Chang-Díaz had trailed Healey by every measure — fundraising, public polling and endorsements — since the two-term attorney general entered the race in January and went on to win the party’s endorsement by a resounding 71 percent at the state Democratic convention earlier this month. A UMass Amherst poll released hours after Chang-Díaz ended her bid showed the state senator lagging behind Healey by 33 points.
The veteran state lawmaker, who would have been the state’s first Latina and first Asian American governor, acknowledged on Thursday that she did not have a viable path to the corner office.
“I have never shied away from being honest, even when it is hard. And that is why I’m being honest with my supporters today,” Chang-Díaz told reporters in Boston’s Jamaica Plain neighborhood, flanked by a small group of supporters, including her astronaut father.
“I have looked at the numbers every way — every which way,” she said. “And unfortunately there is no path that I can responsibly, in good faith, lead my supporters on that results in me becoming governor this year.”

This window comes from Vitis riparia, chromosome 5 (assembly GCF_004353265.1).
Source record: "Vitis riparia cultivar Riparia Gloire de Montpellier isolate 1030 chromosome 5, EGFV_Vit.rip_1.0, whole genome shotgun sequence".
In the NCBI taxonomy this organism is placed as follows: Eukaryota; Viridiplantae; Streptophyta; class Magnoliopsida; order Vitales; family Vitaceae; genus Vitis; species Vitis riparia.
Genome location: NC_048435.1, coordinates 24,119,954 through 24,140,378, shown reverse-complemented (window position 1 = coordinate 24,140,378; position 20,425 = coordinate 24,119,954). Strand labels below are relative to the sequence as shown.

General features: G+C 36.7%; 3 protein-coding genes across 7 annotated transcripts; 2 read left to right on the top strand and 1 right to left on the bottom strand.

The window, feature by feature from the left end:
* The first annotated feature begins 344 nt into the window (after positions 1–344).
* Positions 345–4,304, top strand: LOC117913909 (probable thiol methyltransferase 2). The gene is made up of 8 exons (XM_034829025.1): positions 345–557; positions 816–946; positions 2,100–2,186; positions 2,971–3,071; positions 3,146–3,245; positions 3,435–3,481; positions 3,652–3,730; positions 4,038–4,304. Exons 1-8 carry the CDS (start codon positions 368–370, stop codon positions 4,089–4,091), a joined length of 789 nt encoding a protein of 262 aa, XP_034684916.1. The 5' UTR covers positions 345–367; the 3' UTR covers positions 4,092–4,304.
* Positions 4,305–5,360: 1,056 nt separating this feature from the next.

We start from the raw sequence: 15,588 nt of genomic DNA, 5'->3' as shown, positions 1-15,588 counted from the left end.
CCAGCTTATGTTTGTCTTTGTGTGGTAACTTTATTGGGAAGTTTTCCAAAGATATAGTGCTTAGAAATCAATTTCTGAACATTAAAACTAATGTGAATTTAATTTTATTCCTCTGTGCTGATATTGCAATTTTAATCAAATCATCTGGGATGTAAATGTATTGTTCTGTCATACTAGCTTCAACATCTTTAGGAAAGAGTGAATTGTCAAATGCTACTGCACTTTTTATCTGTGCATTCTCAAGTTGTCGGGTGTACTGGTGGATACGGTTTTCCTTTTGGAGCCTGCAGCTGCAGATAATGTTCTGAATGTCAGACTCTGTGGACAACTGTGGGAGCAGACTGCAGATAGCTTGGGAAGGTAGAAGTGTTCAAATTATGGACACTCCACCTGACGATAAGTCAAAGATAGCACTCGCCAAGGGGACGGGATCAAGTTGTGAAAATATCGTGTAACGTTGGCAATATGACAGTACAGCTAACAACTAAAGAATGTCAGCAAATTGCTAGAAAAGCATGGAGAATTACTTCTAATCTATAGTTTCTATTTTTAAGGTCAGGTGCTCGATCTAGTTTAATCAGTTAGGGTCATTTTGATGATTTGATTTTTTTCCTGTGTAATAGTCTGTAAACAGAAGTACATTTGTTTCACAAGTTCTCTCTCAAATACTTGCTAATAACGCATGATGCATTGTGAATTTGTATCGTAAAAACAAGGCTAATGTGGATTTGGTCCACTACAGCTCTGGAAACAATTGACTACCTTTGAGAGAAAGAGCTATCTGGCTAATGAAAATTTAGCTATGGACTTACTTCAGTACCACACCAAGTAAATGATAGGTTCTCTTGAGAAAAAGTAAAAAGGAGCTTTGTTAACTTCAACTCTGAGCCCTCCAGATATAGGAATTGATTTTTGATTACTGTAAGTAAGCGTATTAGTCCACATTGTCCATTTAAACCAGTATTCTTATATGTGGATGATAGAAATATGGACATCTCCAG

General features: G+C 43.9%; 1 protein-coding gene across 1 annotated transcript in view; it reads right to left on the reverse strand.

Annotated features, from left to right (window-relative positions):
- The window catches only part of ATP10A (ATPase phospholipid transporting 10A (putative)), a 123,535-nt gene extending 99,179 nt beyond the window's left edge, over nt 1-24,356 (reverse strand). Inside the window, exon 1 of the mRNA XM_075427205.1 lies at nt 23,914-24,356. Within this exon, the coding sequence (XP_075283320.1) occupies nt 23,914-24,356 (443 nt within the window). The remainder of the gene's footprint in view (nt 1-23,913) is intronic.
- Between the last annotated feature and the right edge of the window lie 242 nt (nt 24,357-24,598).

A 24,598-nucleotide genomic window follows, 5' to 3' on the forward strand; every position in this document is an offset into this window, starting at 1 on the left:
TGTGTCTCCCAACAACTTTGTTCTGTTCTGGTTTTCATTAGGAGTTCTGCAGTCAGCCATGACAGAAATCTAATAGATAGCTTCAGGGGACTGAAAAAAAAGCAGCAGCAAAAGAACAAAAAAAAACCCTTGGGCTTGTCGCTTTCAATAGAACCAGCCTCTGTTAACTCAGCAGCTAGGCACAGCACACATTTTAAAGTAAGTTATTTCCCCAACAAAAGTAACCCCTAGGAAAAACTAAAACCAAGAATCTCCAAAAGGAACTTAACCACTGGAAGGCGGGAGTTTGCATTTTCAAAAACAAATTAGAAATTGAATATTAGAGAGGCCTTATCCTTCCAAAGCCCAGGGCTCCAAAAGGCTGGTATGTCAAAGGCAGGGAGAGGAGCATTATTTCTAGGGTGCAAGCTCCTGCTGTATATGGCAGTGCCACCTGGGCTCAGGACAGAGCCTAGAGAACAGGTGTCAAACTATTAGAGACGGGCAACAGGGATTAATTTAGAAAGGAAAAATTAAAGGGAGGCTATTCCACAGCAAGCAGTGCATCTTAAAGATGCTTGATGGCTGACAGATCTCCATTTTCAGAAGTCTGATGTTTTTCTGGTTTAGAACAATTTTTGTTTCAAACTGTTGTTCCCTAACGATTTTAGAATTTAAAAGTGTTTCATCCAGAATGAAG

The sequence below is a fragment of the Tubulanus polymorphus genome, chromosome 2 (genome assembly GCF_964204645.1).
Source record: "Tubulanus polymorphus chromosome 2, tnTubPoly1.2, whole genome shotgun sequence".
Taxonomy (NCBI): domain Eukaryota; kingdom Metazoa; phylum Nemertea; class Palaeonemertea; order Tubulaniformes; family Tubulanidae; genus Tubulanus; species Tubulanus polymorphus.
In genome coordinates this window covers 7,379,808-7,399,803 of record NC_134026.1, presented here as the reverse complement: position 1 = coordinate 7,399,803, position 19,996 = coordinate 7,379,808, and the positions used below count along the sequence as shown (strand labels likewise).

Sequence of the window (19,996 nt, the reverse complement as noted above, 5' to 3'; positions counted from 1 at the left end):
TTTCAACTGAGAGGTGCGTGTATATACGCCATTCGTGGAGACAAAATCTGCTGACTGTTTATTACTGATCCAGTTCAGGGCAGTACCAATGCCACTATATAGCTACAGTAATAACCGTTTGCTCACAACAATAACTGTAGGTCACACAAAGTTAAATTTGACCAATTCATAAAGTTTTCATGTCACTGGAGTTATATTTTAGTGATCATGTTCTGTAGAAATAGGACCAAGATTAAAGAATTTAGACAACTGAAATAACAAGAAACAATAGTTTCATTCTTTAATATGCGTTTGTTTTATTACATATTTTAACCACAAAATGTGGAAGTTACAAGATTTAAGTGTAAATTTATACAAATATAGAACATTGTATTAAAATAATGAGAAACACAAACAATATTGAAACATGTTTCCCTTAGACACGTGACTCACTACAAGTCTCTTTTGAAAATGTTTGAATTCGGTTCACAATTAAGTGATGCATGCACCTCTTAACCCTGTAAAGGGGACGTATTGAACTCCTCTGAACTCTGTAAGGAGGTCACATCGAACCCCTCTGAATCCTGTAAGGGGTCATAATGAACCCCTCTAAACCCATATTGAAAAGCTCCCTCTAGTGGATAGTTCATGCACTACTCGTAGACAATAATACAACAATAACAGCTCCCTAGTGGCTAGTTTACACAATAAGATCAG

Chang-Díaz’s name will remain on the ballot, since the deadline to remove it has passed.
But instead of actively campaigning for governor, Chang-Díaz said she would instead be turning her efforts toward supporting a slate of “Courage Democrats” — a group of state legislative and county district attorney hopefuls locked in contested races — who align with her progressive policy values and who joined her for her Thursday morning announcement.
Healey, in a statement, said she was “deeply grateful” to Chang-Díaz for her “years of service to Massachusetts and her inspired leadership” during this campaign.
“I look forward to continuing to partner with Senator Chang-Díaz to bring people together and make Massachusetts work for all of our families,” Healey said.
Chang-Díaz did not immediately endorse Healey, though she said “there’s not a question about” whether she’ll ultimately support the Democratic nominee. She and her supporters will have no other choice come November if they want Democrats to retake the corner office from the Republicans who have held the top two jobs in this deep-blue state for most of the past 30 years.